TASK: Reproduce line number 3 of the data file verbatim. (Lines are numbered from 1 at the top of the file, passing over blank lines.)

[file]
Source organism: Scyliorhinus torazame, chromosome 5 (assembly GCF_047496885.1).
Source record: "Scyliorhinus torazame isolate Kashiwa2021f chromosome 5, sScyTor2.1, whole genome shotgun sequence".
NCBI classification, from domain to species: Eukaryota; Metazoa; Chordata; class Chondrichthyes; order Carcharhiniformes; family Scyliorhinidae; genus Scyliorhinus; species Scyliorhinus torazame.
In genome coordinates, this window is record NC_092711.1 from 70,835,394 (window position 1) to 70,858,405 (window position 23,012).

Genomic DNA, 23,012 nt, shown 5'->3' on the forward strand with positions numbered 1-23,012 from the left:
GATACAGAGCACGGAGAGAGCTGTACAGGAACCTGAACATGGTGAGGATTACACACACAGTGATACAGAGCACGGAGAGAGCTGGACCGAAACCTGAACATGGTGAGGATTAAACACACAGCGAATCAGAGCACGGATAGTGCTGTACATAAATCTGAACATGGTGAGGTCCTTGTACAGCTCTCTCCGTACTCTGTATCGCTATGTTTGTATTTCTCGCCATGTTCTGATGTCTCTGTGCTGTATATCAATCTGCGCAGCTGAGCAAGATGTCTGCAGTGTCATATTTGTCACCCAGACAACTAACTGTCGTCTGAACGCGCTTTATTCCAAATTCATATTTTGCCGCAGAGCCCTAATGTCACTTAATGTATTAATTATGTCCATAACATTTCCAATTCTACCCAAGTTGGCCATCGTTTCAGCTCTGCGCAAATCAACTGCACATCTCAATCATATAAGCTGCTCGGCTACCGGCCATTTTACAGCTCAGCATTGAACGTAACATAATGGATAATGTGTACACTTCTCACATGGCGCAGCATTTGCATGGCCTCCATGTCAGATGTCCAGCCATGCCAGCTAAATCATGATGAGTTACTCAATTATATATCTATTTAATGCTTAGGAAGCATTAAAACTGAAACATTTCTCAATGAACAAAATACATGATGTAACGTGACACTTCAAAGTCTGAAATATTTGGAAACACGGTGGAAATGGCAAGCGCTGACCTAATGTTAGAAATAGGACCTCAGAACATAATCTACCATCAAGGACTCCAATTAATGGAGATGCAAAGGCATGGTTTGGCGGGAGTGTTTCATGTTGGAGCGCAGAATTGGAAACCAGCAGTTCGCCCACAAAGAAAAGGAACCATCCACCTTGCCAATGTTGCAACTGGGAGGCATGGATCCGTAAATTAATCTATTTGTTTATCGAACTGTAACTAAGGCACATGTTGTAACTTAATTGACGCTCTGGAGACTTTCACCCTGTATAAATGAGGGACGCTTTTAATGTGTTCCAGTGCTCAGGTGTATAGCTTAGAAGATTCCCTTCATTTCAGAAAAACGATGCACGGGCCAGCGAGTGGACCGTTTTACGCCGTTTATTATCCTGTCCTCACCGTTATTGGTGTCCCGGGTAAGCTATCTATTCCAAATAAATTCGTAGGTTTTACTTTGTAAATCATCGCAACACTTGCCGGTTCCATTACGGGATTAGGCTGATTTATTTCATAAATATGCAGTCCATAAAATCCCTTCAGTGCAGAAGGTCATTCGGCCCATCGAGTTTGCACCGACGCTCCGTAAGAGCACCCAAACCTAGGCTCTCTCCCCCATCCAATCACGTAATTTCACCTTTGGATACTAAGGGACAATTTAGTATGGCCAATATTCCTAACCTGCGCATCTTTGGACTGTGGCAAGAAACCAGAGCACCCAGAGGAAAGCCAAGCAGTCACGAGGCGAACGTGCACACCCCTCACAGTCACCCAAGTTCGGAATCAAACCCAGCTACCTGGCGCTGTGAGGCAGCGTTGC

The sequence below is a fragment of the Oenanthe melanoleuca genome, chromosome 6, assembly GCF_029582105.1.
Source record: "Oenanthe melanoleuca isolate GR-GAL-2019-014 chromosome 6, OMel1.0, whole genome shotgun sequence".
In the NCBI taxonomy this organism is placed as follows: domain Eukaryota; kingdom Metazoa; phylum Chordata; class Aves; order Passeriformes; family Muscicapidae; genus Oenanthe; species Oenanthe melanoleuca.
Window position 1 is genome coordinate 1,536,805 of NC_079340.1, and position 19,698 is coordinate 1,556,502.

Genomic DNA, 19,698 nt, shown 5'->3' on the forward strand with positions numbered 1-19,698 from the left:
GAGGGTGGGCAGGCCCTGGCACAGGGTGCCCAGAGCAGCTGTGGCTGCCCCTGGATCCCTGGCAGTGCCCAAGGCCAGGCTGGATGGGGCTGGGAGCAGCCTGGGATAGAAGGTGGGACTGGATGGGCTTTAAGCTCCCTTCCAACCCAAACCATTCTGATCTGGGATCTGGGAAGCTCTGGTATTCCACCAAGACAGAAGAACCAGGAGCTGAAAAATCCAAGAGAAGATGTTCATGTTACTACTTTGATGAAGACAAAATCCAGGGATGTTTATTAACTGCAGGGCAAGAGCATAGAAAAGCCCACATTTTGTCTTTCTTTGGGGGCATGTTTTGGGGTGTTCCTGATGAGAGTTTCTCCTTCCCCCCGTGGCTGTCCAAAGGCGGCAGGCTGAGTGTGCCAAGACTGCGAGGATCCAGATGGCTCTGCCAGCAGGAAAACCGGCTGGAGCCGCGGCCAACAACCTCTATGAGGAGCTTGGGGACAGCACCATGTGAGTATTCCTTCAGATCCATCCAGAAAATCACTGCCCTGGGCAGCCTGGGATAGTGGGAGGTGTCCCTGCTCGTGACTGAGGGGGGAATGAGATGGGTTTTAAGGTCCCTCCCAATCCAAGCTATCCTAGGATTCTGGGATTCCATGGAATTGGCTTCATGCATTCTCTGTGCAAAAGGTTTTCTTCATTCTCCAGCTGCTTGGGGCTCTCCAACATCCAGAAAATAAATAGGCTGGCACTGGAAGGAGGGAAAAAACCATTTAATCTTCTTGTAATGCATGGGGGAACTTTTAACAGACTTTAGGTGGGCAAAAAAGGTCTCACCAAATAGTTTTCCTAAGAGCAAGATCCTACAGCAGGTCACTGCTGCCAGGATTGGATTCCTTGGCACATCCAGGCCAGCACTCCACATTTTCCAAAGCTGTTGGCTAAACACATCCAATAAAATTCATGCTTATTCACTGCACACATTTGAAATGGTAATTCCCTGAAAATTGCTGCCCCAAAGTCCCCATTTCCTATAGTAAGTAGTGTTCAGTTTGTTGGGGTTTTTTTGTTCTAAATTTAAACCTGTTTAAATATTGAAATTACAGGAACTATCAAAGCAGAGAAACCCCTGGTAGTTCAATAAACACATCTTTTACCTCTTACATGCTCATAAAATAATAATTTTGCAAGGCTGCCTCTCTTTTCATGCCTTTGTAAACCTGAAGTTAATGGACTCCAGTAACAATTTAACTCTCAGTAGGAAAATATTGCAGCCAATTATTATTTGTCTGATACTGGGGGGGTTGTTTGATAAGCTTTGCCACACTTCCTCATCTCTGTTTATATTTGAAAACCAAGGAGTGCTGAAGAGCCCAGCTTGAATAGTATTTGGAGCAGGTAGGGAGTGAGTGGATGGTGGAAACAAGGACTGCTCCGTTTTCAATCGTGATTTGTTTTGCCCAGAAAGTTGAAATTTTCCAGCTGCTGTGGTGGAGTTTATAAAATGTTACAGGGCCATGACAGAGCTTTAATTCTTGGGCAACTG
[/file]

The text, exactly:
NCBI classification, from domain to species: Eukaryota; Metazoa; Chordata; class Chondrichthyes; order Carcharhiniformes; family Scyliorhinidae; genus Scyliorhinus; species Scyliorhinus torazame.